We follow one particular housing location of the EDHI foundation, created by seasoned saint Abdul Sattar Edhi, who provides a safe haven and shelter for people with no better resources. As well as Edhi and the children, the film introduces us to the exhausted and jaded ambulance drivers in their quest to make a living.
These Birds Walk is much less a documentary than it is a portrait of modern-day Pakistan. Taking place over three years, we say hello and goodbye to the boys who are returned to their families – and sadly, in some cases, we want to protest (upon one boy’s return, his uncle states that it’d be easier if EDHI had returned a corpse instead).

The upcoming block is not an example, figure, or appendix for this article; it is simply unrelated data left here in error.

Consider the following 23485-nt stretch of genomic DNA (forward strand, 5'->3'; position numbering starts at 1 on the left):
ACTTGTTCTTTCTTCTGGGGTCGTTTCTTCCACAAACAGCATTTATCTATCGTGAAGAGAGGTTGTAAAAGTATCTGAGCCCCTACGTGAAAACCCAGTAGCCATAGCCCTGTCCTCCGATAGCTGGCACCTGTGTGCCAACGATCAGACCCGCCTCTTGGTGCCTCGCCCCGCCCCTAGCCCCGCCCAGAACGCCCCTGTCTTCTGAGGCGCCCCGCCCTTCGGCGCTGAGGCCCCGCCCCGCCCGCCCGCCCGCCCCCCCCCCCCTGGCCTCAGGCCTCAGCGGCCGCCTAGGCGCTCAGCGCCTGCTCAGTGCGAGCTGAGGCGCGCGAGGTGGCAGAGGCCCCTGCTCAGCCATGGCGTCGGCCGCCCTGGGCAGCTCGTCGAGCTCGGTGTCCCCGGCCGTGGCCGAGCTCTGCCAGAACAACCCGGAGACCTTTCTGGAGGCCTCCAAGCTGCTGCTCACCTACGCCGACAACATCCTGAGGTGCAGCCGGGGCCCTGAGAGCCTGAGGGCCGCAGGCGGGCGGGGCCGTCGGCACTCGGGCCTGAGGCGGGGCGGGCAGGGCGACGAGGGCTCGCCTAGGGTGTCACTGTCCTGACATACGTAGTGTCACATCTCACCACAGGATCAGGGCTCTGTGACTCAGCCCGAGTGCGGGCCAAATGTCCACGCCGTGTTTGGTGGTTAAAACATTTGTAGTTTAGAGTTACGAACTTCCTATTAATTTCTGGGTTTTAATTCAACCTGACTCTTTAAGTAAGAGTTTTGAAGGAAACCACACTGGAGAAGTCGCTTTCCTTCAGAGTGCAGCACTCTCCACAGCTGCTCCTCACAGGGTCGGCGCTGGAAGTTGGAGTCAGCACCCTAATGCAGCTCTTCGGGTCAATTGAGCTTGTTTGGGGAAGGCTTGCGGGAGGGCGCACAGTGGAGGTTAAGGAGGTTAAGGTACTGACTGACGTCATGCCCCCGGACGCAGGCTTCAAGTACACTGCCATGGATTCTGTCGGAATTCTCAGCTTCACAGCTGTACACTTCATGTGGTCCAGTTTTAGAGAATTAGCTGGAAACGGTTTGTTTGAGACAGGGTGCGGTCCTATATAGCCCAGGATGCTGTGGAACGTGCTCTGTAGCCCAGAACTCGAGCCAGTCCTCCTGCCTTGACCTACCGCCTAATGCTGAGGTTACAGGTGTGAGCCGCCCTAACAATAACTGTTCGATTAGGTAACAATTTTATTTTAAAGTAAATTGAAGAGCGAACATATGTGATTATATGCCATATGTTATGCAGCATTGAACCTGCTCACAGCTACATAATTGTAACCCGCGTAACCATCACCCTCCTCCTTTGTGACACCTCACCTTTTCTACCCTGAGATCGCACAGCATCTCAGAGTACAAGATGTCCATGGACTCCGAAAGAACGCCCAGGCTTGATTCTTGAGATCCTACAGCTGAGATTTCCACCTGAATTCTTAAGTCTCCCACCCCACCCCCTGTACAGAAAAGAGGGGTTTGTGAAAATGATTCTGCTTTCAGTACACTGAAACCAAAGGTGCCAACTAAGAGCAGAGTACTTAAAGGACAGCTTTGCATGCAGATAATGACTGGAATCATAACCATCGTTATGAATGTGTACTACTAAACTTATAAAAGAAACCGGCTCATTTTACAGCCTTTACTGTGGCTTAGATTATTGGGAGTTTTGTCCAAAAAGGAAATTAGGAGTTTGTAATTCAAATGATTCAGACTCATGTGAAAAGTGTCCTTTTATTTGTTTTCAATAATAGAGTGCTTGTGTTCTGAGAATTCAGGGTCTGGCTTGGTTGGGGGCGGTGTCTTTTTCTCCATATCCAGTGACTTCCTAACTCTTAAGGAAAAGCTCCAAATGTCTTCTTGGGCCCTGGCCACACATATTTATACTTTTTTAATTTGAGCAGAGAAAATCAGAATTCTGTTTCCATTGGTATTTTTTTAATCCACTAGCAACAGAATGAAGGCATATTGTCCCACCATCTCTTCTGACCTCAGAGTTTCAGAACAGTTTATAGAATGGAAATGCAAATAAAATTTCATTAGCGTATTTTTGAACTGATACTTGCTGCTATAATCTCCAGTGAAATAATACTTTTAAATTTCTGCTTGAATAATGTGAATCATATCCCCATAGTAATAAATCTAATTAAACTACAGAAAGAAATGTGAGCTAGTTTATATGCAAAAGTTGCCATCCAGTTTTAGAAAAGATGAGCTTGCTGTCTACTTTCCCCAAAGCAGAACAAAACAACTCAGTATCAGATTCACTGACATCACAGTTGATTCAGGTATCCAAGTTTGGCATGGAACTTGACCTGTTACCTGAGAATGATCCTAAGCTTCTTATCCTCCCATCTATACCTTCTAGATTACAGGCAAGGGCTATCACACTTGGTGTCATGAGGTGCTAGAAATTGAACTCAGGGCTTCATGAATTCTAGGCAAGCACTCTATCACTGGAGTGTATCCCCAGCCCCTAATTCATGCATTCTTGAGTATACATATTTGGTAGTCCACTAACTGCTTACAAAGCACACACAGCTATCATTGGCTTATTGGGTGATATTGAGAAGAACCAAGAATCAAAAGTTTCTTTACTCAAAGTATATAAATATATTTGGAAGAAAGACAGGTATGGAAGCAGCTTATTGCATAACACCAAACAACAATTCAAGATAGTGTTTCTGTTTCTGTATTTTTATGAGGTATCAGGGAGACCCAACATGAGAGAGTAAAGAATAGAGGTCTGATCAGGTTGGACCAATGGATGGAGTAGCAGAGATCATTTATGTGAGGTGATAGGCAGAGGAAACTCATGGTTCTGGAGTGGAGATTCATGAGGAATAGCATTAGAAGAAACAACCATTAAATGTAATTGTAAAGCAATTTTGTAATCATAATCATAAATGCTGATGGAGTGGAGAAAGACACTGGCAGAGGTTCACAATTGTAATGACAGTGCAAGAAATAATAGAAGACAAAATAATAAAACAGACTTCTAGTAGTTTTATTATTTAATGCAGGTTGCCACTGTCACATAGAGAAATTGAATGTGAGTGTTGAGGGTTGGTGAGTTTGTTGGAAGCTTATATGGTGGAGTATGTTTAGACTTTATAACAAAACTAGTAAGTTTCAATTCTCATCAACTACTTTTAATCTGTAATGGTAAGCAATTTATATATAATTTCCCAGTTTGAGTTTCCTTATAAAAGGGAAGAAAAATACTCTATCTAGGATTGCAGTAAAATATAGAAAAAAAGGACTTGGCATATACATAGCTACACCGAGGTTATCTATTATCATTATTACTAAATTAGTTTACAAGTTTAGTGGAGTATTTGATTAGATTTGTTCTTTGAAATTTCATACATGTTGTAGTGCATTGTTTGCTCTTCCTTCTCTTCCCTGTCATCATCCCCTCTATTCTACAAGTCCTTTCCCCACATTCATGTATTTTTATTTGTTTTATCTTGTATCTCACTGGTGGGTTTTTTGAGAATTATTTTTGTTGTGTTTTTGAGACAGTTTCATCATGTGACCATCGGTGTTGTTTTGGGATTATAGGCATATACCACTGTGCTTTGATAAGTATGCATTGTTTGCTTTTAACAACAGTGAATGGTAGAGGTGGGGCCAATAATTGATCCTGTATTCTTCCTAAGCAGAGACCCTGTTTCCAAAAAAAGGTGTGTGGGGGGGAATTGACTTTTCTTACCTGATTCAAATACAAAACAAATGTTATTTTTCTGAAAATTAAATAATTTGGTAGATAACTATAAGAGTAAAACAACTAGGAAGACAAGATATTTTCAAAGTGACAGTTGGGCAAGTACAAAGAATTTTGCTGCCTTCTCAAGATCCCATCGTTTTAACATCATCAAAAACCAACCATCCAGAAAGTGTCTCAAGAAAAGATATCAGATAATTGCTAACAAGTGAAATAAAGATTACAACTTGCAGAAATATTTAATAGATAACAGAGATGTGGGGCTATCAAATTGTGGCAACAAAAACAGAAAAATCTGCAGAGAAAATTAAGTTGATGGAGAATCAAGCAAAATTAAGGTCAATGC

Providing zero narration, backstory, or explanation, Mullick and Tariq make us understand the children’s desperation, kneeling us down to their eye level, watching them grow in an all-too-familiar manner of “boys will be boys,” except it hurts. Their play-fighting stems from a place of survival. Their insights put them way ahead of their time. They talk of being “real men”, the importance of religion, the desire to be safe at home.
At only 71 minutes, These Birds Walk is definitely something to check out. It’s gritty, natural, and all too real while handing you a dose of perspective – and it looks pretty while doing it. It’s definitely a tearjerker for the faint of heart.